Graphics - encapsulates the drawing context., maintains clipping area, coordinate origin, current font, and color.

Roles in AWT

In Java AWT visual component hierarchy composite components (Containers) usually play the Directors role as they set up the Graphics context for their children. Leaf components (subclasses of Canvas) usually may play the Drawers role. Some Container objects may play also Drawers roles (e.g. drawing borders). The Creators role is played somewhere inside the Java platform specific implementation.


Area of concern

Encapsulation of a role that maintains the current focus and handles the moving of the focus to next (or previous) leaf component.

Roles and responsibilities

FocusManager - the object that maintains the reference to the component having focus and knows how to move the focus forward or backward.

Component - the object in a hierarchy that can potentially be focus owner.

Client - the user (at least indirectly), who sends the focusNext, focusPrevious requests (for example using TAB and SHIFT+TAB keys)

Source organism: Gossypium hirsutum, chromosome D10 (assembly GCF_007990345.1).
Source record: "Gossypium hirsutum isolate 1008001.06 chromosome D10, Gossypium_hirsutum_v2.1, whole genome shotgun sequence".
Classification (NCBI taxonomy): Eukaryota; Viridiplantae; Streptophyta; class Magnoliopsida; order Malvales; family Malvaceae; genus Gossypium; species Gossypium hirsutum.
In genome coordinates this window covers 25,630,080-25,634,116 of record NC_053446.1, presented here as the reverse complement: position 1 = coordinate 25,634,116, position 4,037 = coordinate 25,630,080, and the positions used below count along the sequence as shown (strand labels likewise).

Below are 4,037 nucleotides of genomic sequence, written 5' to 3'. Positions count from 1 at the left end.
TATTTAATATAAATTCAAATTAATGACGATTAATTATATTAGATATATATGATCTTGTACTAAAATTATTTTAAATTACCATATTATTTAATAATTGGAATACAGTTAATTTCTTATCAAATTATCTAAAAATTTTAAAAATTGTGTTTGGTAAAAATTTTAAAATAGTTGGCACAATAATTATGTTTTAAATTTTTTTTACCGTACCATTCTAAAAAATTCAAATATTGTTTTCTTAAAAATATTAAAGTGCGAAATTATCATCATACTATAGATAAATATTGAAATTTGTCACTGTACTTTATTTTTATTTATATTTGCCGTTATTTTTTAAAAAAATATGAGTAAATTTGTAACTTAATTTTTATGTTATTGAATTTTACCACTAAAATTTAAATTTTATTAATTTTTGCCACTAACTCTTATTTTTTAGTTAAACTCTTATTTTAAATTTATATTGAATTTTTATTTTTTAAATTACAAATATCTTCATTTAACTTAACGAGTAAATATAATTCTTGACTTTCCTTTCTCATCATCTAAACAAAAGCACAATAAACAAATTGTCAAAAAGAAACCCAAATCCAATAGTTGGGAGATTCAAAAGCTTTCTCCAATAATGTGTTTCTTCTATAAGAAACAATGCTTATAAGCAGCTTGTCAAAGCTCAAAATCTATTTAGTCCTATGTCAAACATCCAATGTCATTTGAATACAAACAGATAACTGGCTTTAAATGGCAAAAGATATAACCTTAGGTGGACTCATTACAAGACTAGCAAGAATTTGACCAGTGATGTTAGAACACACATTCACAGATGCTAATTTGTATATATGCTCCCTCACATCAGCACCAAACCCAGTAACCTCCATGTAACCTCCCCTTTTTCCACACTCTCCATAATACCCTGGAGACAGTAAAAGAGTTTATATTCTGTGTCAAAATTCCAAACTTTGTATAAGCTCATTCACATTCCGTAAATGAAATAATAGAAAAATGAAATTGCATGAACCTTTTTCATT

This is an simplified (or “idealised”) role model in the sense that in the actual system the Components doesn’t send directly messages to the FocusManager. The messages are actually sent up the containment hierarchy and then forwarded to the FocusManager by Window (the top level component) as also seen from the scenario that follows. In this simplified form the roles correspond quite closely to the Mediator pattern.

In its original from these collaborations correspond also to the Strategy pattern as the Window encapsulates the focus managing algorithm into the FocusManager class.


After the client sends the focusNext (or focusPrevious) message, the FocusManager looks for next focus candidate in the visual component hierarchy. Then it sends the requestFocus message to the candidate. If this message returns FALSE the FocusManager looks for another candidate, otherwise the clients request is completed. The component after receiving the focus sends the setFocusOwner message to the FocusManager, who registers then the new focus owner .


This pattern is different from Gamma’s Observer in that there is only one observer, i.e. the application field of the pattern is more concrete, usually used for image transformation.


When image is constructed asynchronously (and probably in the distributed applications), there sometimes is need to take actions when more information about image becomes available.



Graphics (Image)

- attaches an observer upon call to drawImage(). There is one ImageObserver. The image observer will be notified about Image state changes (e.g. the information about an image which was previously requested using an asynchronous interface becomes available).